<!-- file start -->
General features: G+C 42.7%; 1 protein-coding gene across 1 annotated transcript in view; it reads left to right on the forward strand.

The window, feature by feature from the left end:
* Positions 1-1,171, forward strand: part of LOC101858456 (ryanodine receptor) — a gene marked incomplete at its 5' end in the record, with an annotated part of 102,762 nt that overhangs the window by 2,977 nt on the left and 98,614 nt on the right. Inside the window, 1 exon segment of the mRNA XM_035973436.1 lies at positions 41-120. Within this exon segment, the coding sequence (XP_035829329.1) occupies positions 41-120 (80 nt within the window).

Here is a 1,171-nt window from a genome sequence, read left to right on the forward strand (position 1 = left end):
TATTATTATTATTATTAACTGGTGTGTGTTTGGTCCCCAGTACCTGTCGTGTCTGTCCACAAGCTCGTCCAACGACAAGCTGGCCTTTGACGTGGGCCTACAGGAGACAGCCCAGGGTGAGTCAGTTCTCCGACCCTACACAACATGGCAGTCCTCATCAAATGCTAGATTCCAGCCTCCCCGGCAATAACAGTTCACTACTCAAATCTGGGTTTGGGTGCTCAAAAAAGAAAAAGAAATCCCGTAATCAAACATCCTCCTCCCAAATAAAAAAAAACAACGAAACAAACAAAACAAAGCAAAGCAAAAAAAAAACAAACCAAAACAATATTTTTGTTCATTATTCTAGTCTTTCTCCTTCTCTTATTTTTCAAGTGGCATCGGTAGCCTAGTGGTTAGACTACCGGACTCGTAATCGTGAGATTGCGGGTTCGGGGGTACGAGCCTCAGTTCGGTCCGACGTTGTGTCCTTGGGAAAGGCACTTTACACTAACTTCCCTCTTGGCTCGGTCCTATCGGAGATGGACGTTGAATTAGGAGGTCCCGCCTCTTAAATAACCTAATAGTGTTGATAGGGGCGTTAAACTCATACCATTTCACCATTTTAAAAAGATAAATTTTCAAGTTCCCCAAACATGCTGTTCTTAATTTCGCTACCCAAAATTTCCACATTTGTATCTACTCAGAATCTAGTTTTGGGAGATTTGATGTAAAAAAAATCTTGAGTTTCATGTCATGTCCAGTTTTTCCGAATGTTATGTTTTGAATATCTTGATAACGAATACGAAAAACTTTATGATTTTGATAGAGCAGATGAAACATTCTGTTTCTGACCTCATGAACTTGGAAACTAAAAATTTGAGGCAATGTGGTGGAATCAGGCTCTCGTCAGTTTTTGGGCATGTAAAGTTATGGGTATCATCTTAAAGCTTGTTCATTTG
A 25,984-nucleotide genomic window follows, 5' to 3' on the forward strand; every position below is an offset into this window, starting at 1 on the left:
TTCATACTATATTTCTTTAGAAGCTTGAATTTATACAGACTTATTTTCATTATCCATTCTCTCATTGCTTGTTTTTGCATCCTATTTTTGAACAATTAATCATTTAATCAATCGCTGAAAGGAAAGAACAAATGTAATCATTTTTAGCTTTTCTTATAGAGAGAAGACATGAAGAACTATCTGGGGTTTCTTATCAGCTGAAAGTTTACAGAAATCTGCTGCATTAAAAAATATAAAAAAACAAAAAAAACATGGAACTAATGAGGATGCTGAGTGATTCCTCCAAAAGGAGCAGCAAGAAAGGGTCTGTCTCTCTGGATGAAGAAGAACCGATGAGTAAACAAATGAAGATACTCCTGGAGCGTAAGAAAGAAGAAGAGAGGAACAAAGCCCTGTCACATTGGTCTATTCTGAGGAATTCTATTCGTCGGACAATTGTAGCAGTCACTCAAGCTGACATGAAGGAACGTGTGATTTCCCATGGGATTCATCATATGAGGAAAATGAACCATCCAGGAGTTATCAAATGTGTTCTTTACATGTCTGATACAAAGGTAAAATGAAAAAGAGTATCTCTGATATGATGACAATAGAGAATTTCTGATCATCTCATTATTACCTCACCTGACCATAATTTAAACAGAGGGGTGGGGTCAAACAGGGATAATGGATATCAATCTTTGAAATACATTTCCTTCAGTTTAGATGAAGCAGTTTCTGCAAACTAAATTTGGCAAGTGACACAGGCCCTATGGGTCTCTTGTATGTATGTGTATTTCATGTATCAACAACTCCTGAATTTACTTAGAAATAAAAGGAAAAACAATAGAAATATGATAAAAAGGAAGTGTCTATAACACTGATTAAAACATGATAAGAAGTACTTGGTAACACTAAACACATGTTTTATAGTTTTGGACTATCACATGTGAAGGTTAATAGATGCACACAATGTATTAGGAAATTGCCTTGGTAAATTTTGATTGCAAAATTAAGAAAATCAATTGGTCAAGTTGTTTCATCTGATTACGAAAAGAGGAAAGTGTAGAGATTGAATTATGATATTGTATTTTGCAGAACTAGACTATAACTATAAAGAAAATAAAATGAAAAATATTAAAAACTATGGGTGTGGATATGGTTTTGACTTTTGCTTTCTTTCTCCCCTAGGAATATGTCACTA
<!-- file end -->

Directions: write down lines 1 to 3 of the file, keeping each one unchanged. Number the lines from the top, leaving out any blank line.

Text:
General features: G+C 42.7%; 1 protein-coding gene across 1 annotated transcript in view; it reads left to right on the forward strand.

The window, feature by feature from the left end:
* Positions 1-1,171, forward strand: part of LOC101858456 (ryanodine receptor) — a gene marked incomplete at its 5' end in the record, with an annotated part of 102,762 nt that overhangs the window by 2,977 nt on the left and 98,614 nt on the right. Inside the window, 1 exon segment of the mRNA XM_035973436.1 lies at positions 41-120. Within this exon segment, the coding sequence (XP_035829329.1) occupies positions 41-120 (80 nt within the window).